In any event, Gaia’s global immune system can’t distinguish between the overwhelming majority of invasive cells that are corporate and malignant and those relative few that are benign. So we are all being subjected to the retaliatory measures she has at her disposal, and, as we are finding out to our dismay, they are awesomely effective.
Already many thousands of us have been eliminated by floods, droughts, famines, fires, violent storms, and deadly disease outbreaks. These “natural” disasters will continue and intensify as the corporate cancer itself keeps metastasizing around the planet.
This may be too extreme a projection of the corporate cancer’s extent and Gaia’s counterattacks. But if, as now seems likely, the corporate cancer leaders remain committed to self-destructive permanent growth, and if we benign cells fail to devise some way soon to stop and reverse the spread of our corporate cancerous cellmates, Gaia will administer her own “cure.” And few of us will still be around to appreciate the kind of emergency “de-growth” medicine she prescribes.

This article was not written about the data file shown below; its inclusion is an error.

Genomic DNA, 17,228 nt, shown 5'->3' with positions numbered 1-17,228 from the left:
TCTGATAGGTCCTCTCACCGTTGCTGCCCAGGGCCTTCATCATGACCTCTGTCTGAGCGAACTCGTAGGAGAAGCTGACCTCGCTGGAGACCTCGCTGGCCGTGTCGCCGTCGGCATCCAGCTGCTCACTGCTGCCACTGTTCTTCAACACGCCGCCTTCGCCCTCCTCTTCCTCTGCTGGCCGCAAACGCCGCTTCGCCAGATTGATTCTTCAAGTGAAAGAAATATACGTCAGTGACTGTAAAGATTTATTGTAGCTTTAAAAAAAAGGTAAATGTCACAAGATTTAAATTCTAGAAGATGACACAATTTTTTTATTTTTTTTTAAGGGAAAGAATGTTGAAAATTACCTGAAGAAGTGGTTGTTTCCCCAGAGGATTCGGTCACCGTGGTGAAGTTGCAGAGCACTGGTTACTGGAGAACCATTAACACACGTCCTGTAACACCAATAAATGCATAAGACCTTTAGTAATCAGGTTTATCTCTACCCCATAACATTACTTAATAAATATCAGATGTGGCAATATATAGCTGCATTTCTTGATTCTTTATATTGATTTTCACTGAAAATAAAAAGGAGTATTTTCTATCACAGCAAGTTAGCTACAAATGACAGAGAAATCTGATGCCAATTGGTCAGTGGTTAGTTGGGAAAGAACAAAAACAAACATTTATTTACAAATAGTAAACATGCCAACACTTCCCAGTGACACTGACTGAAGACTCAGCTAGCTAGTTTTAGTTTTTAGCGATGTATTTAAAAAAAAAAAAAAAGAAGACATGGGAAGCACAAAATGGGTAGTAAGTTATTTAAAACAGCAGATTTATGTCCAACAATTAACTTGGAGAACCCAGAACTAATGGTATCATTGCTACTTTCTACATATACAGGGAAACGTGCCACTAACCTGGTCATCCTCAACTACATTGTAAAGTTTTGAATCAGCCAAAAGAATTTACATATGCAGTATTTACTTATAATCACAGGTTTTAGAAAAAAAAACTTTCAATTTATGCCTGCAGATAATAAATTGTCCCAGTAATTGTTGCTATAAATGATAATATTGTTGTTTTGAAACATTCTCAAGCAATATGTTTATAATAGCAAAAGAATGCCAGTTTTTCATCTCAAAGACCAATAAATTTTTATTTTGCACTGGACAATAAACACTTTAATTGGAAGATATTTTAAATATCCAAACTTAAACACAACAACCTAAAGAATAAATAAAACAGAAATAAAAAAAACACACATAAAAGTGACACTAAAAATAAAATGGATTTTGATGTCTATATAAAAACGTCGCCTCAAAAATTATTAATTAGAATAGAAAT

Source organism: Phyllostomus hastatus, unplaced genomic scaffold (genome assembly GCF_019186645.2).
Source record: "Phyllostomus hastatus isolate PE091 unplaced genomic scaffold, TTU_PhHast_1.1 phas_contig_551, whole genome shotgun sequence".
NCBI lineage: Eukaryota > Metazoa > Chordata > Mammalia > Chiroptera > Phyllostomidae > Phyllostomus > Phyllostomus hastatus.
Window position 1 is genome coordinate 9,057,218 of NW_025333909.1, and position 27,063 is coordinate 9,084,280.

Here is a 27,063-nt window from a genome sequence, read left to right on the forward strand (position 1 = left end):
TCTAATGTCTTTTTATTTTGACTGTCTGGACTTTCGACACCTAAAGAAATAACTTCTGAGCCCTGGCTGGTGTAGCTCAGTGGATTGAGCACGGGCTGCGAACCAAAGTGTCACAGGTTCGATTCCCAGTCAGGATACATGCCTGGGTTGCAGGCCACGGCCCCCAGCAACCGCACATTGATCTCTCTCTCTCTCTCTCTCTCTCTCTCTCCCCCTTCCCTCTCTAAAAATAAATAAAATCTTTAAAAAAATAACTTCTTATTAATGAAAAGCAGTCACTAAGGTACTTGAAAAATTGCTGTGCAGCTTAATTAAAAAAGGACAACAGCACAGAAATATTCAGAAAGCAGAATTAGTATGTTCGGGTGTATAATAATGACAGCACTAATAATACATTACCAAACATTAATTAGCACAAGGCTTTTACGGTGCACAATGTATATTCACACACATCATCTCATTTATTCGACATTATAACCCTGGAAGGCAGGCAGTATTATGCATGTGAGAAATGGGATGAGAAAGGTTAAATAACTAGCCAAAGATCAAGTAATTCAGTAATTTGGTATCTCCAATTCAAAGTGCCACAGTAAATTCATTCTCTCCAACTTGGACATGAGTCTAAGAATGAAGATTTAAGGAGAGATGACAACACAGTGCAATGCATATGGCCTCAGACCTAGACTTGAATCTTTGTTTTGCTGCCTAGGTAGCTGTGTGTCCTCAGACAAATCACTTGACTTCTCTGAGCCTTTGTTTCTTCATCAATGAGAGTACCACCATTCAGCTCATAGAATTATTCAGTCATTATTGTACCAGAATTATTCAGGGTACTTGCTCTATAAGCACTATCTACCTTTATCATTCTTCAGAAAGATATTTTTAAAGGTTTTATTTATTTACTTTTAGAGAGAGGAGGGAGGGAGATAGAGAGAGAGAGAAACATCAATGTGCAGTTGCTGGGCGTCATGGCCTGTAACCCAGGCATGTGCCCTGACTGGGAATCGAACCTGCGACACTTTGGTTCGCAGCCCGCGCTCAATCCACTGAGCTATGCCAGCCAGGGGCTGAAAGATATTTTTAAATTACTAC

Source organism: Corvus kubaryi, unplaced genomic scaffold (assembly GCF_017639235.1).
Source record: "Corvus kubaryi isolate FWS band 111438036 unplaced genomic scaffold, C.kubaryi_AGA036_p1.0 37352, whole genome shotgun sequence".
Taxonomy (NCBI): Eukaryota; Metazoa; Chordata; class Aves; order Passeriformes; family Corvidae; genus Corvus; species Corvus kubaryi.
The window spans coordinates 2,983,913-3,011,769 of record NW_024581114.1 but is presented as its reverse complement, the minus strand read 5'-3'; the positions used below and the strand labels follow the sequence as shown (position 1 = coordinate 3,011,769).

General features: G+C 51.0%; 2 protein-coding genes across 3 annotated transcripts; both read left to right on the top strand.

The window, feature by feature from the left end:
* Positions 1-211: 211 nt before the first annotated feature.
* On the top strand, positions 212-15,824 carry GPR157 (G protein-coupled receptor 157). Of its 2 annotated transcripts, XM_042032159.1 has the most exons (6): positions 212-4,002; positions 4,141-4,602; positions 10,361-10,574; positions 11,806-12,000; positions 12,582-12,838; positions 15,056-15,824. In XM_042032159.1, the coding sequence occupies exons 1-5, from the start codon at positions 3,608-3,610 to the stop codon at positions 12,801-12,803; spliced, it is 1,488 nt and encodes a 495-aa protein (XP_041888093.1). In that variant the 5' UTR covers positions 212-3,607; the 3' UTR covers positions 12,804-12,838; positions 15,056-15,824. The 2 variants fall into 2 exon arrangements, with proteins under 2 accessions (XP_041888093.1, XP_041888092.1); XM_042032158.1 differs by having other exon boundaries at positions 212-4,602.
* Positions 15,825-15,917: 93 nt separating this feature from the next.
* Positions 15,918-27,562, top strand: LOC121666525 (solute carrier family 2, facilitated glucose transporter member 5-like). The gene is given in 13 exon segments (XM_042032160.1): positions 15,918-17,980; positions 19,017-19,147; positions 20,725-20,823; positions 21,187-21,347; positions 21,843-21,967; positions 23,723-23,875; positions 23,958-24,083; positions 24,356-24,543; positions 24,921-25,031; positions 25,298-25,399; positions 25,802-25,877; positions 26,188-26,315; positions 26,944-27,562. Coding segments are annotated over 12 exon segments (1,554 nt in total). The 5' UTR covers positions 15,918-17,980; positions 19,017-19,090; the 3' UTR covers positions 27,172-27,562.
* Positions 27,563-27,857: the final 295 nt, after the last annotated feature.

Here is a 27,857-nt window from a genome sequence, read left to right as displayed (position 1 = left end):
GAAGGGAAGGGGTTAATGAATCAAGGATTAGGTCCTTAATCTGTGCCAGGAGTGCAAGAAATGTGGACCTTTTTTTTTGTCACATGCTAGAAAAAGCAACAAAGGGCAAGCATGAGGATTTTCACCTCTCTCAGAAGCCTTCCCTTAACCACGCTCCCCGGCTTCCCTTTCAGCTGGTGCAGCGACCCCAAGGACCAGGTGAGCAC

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Well, I guess these corporate metaphors haven’t done much to lighten the gloom that my previous “Cui Bono?” column may have induced. I may even be accused of deepening the gloom by ruling out effective rescue efforts from both corporations and governments — corporations because it’s their “nature” to remain cancerous to the end, governments because, instead of playing the role of cancer-fighting oncologists, they are instead doing all their can to help the corporate cancer cells proliferate.